Give Them Transparency and Meaning

Employees want to be informed and have their work be meaningful, as per Rodd Wagner in his book Widgets: The 12 New Rules for Managing Your Employees As If They're Real People

If employees know what's going on, they need not be paranoid and therefore can give their best efforts to their employers. (Stan Slap touched on this from a culture perspective in his book Under the Hood.) And as per the studies Rodd quoted, employees that are informed are more likely to stay at their job and recommend that employer to others; those that are not informed are more likely to do the opposite.

This is even worst for millennials. As Rodd reminds us, this is the generation used to parents discussing everything in front of them and being informed and connected at all times. They do not tolerate executives that are secretive...and neither do many others any more. Leaders sharing used to be a choice that was applauded, but now it is a must or companies will be reviewed poorly on social media sites and Glassdoor.

Employees also want their work to have meaning. Apparently even if we take a job for money alone, we are hard-wired to seek meaning and will find something at the company to connect to—unless the CEO is obviously just in it for the money. Leaders that are promoted from within are more likely to inspire meaning than one who is brought in to make shareholders happy and who has to then prove he has a purpose beyond that.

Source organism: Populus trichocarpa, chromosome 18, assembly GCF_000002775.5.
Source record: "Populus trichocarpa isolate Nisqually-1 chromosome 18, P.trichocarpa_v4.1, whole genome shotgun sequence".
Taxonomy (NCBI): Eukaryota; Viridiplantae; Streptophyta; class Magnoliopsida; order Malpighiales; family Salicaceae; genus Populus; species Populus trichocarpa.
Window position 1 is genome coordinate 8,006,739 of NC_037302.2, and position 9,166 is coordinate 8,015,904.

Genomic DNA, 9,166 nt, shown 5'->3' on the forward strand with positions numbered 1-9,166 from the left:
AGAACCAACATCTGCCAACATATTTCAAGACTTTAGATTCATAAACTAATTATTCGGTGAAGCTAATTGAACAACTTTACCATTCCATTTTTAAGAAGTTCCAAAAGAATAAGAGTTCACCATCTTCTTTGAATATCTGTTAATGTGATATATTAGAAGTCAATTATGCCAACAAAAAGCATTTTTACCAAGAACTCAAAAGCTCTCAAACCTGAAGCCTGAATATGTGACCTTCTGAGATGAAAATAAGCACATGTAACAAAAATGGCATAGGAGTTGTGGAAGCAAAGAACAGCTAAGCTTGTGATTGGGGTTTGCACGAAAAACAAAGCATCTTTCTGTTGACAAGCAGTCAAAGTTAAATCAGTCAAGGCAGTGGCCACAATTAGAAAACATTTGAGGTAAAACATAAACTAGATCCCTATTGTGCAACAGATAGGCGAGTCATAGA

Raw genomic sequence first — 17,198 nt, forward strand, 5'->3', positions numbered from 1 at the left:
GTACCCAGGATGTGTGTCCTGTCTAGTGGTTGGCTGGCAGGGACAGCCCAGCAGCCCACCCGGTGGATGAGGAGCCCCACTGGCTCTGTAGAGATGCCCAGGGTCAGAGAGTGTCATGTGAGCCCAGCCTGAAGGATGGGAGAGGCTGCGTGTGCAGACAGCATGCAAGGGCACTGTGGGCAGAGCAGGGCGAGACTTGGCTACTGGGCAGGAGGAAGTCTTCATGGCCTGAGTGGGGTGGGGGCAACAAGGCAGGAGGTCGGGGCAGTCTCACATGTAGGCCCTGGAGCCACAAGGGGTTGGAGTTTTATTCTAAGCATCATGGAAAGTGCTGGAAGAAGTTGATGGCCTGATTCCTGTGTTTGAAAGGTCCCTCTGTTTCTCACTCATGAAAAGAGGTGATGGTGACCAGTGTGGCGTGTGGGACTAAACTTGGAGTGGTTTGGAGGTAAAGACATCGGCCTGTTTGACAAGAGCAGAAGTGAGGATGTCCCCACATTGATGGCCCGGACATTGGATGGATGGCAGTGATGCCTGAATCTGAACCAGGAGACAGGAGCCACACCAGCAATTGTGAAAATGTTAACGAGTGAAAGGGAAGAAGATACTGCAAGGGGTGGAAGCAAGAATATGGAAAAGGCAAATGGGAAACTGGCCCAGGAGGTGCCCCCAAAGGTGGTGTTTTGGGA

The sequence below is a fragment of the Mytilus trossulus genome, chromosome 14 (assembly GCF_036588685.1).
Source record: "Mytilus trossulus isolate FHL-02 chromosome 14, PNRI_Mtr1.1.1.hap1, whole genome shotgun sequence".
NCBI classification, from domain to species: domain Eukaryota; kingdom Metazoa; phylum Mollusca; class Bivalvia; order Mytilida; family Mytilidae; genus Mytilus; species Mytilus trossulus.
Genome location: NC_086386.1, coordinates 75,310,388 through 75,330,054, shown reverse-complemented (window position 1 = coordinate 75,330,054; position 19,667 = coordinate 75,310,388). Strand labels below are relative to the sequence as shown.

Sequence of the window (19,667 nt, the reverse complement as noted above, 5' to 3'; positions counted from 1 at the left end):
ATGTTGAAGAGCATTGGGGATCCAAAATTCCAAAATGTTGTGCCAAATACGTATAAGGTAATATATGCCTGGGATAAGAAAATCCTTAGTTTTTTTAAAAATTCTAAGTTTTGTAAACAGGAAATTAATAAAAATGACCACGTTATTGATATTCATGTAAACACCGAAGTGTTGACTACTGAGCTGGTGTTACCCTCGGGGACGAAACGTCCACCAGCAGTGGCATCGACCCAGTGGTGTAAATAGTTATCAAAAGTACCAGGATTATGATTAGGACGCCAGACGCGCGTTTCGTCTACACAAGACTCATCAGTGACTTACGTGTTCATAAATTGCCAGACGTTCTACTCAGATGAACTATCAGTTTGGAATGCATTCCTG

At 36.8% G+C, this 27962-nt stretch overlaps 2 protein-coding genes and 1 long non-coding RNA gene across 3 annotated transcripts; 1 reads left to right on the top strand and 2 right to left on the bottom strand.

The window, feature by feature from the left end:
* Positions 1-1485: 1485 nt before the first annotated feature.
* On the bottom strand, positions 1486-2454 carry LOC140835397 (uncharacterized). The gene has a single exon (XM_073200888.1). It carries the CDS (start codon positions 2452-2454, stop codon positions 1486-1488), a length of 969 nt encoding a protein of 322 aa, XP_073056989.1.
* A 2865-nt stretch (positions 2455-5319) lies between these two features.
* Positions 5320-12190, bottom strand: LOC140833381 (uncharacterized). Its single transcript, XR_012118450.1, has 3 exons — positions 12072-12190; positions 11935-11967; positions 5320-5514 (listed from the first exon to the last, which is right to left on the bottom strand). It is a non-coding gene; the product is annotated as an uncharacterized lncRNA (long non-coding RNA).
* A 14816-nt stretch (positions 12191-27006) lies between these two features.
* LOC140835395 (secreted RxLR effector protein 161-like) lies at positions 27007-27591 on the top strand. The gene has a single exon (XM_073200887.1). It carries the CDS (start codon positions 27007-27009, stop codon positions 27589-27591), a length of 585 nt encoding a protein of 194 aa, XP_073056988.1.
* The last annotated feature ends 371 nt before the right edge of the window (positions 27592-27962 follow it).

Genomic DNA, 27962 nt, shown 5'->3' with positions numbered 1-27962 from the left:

I've written about the importance of being informed before, so I will write more about meaning here.

It's nice if you have a calling such as being a doctor or teacher, where your job has inherent meaning, but most of us do not. Yet we can still apply our strengths at companies whose mission or purpose we believe in. And if we can't change jobs, we can still try to find meaning in what we do.

Do you create something that will make someone's life easier? Do you answer peoples' cries of help, whether they are technical difficulties or a false charge? Or do you deliver that much needed cup of coffee so that they can get to work? Chip Conley succeeded—during the dot-com crash in an industry that was failing—by helping his employees find that meaning.

If we as employees are treated with respect and made to feel that we have a purpose, it is possible for us to find meaning in most jobs. It's when we are treated as widgets and not respected or communicated to when everything loses meaning.

Do you feel informed and that your work has meaning? What does your employer do that makes you feel this way?

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